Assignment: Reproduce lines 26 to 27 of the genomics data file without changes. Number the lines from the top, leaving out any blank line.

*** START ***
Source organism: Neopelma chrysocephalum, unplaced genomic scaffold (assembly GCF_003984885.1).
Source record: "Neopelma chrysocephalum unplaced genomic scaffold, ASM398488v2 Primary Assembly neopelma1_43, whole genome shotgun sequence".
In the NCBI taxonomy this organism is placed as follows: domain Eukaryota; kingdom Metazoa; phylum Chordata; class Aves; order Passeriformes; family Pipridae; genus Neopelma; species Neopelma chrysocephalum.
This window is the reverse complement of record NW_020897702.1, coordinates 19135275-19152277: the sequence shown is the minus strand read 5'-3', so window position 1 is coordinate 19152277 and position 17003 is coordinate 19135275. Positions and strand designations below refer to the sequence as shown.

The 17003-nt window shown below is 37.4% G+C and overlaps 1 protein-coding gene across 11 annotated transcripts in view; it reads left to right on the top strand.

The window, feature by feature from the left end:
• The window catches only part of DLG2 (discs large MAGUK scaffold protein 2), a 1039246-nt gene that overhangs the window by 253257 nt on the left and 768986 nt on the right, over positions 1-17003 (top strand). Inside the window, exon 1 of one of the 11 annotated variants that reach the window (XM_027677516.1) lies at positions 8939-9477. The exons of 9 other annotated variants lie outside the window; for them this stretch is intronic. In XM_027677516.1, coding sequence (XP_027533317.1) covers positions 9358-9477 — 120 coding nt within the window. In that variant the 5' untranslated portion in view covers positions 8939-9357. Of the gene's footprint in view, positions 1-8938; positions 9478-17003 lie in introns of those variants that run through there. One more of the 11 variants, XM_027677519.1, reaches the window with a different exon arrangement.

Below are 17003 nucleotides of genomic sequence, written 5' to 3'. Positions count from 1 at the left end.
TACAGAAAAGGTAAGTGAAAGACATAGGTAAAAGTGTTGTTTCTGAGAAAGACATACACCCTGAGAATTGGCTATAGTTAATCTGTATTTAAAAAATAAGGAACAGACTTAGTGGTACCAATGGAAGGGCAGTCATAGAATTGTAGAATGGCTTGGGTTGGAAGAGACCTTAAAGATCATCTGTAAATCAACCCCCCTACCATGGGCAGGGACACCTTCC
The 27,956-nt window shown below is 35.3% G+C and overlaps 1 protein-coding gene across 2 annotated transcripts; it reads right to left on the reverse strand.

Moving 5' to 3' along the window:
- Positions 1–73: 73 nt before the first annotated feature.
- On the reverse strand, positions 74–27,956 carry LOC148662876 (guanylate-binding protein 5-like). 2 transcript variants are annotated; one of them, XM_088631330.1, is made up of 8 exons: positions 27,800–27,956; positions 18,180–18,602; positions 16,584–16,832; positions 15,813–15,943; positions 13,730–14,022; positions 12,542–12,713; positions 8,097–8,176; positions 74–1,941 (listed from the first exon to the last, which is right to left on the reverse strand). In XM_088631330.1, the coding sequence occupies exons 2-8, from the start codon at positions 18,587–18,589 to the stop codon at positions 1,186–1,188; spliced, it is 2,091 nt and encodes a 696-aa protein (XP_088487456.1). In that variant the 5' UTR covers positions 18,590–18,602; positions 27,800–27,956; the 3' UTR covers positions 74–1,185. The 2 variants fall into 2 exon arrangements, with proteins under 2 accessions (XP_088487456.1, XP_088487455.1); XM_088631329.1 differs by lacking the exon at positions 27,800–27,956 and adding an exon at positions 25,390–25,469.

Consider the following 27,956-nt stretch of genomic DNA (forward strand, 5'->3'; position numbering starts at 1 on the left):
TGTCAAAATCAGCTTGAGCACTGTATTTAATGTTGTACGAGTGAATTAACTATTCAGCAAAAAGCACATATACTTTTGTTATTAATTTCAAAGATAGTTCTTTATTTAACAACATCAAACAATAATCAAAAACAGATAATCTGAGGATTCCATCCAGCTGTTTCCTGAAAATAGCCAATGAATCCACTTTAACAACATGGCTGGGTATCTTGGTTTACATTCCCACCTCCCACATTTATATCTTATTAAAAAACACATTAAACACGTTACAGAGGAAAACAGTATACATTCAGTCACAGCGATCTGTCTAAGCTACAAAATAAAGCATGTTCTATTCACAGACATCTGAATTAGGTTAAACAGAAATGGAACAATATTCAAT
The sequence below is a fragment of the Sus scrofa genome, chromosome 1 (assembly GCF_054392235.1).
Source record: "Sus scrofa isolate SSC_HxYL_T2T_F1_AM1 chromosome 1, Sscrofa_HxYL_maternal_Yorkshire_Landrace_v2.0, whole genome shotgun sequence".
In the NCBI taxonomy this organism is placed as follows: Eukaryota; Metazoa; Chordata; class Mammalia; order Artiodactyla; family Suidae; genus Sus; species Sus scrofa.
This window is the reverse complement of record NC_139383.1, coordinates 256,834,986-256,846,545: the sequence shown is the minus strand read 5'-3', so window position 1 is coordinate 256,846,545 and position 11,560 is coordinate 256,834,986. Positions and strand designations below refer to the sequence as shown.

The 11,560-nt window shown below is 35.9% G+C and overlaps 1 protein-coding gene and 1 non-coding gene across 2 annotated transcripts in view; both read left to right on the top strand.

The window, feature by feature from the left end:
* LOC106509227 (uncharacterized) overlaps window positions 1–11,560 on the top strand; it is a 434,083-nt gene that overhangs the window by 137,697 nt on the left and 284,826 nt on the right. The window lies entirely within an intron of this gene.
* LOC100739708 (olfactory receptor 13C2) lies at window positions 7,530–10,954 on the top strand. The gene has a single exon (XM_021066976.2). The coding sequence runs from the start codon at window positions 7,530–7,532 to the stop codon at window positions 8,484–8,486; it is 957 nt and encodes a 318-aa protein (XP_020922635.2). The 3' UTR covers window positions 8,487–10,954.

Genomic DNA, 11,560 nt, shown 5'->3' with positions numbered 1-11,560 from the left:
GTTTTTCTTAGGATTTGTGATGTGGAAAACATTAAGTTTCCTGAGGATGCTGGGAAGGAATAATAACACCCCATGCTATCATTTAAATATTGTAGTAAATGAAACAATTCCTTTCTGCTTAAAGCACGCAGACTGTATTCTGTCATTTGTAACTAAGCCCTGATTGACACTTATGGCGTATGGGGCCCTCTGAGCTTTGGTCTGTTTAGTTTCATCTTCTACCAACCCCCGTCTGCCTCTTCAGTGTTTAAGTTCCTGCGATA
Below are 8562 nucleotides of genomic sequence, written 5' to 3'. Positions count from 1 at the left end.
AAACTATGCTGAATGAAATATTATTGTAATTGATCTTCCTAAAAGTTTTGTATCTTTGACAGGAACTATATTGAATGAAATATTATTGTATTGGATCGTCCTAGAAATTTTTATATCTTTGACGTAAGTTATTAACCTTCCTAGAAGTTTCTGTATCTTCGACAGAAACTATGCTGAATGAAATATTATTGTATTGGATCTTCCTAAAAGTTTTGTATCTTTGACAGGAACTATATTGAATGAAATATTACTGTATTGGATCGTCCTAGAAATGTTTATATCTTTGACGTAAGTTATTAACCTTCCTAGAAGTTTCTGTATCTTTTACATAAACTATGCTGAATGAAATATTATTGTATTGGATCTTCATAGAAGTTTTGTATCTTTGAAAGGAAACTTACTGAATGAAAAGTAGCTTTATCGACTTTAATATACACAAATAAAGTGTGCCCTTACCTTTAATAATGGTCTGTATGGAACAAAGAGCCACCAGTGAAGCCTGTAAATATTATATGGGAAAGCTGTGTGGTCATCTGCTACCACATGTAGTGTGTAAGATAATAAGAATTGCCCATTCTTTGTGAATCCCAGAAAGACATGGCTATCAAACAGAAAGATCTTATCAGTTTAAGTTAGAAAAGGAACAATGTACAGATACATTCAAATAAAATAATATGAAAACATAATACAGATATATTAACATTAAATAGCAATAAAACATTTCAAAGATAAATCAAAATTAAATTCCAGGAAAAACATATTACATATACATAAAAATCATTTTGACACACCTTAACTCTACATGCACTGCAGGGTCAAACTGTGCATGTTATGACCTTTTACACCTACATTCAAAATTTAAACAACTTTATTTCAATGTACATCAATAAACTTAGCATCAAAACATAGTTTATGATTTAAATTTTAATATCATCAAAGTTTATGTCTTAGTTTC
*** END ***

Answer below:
Below are 8562 nucleotides of genomic sequence, written 5' to 3'. Positions count from 1 at the left end.
AAACTATGCTGAATGAAATATTATTGTAATTGATCTTCCTAAAAGTTTTGTATCTTTGACAGGAACTATATTGAATGAAATATTATTGTATTGGATCGTCCTAGAAATTTTTATATCTTTGACGTAAGTTATTAACCTTCCTAGAAGTTTCTGTATCTTCGACAGAAACTATGCTGAATGAAATATTATTGTATTGGATCTTCCTAAAAGTTTTGTATCTTTGACAGGAACTATATTGAATGAAATATTACTGTATTGGATCGTCCTAGAAATGTTTATATCTTTGACGTAAGTTATTAACCTTCCTAGAAGTTTCTGTATCTTTTACATAAACTATGCTGAATGAAATATTATTGTATTGGATCTTCATAGAAGTTTTGTATCTTTGAAAGGAAACTTACTGAATGAAAAGTAGCTTTATCGACTTTAATATACACAAATAAAGTGTGCCCTTACCTTTAATAATGGTCTGTATGGAACAAAGAGCCACCAGTGAAGCCTGTAAATATTATATGGGAAAGCTGTGTGGTCATCTGCTACCACATGTAGTGTGTAAGATAATAAGAATTGCCCATTCTTTGTGAATCCCAGAAAGACATGGCTATCAAACAGAAAGATCTTATCAGTTTAAGTTAGAAAAGGAACAATGTACAGATACATTCAAATAAAATAATATGAAAACATAATACAGATATATTAACATTAAATAGCAATAAAACATTTCAAAGATAAATCAAAATTAAATTCCAGGAAAAACATATTACATATACATAAAAATCATTTTGACACACCTTAACTCTACATGCACTGCAGGGTCAAACTGTGCATGTTATGACCTTTTACACCTACATTCAAAATTTAAACAACTTTATTTCAATGTACATCAATAAACTTAGCATCAAAACATAGTTTATGATTTAAATTTTAATATCATCAAAGTTTATGTCTTAGTTTC